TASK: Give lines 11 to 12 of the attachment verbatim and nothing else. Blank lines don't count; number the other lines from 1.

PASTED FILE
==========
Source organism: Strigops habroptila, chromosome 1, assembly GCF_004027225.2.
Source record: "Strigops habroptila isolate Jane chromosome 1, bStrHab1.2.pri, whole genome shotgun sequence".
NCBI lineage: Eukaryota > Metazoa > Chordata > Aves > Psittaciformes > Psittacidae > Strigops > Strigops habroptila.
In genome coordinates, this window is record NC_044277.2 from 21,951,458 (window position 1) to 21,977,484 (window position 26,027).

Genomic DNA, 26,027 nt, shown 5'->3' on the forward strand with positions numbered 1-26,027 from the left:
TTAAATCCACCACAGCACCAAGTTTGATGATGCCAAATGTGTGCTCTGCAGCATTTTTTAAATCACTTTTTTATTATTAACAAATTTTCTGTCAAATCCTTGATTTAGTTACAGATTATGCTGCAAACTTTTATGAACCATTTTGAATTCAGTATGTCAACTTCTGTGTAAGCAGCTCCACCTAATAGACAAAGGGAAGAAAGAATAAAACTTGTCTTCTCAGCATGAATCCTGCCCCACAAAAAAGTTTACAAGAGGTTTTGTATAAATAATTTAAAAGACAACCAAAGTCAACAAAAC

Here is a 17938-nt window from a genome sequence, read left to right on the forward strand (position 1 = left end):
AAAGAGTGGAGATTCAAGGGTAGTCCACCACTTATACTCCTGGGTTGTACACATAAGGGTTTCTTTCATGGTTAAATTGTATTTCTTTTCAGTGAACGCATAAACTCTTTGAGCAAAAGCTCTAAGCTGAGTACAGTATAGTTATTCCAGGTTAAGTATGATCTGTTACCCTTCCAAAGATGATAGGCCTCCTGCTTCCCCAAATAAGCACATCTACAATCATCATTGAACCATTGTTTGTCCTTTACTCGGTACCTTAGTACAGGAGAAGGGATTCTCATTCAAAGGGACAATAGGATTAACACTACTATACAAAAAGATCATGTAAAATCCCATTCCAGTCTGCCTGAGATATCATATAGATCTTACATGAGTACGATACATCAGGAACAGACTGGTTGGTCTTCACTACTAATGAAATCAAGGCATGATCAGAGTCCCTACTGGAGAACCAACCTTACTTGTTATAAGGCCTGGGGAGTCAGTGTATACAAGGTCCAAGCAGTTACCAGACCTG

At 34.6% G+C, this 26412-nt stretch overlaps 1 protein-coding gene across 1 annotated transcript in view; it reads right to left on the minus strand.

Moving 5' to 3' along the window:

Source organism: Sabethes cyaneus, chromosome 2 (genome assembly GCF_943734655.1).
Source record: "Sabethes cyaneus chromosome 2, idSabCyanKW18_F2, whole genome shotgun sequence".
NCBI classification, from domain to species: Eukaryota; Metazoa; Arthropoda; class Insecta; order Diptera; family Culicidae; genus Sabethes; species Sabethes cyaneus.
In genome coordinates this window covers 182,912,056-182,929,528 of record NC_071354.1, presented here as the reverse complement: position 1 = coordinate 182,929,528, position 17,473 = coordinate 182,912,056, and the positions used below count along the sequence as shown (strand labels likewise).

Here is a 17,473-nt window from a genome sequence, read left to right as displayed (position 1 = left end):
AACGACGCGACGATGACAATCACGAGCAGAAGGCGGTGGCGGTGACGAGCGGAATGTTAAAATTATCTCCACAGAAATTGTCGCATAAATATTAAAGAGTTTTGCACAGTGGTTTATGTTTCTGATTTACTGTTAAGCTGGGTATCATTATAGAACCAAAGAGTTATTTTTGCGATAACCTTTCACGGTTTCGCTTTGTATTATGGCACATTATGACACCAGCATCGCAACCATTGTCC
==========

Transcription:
Source organism: Sabethes cyaneus, chromosome 2 (genome assembly GCF_943734655.1).
Source record: "Sabethes cyaneus chromosome 2, idSabCyanKW18_F2, whole genome shotgun sequence".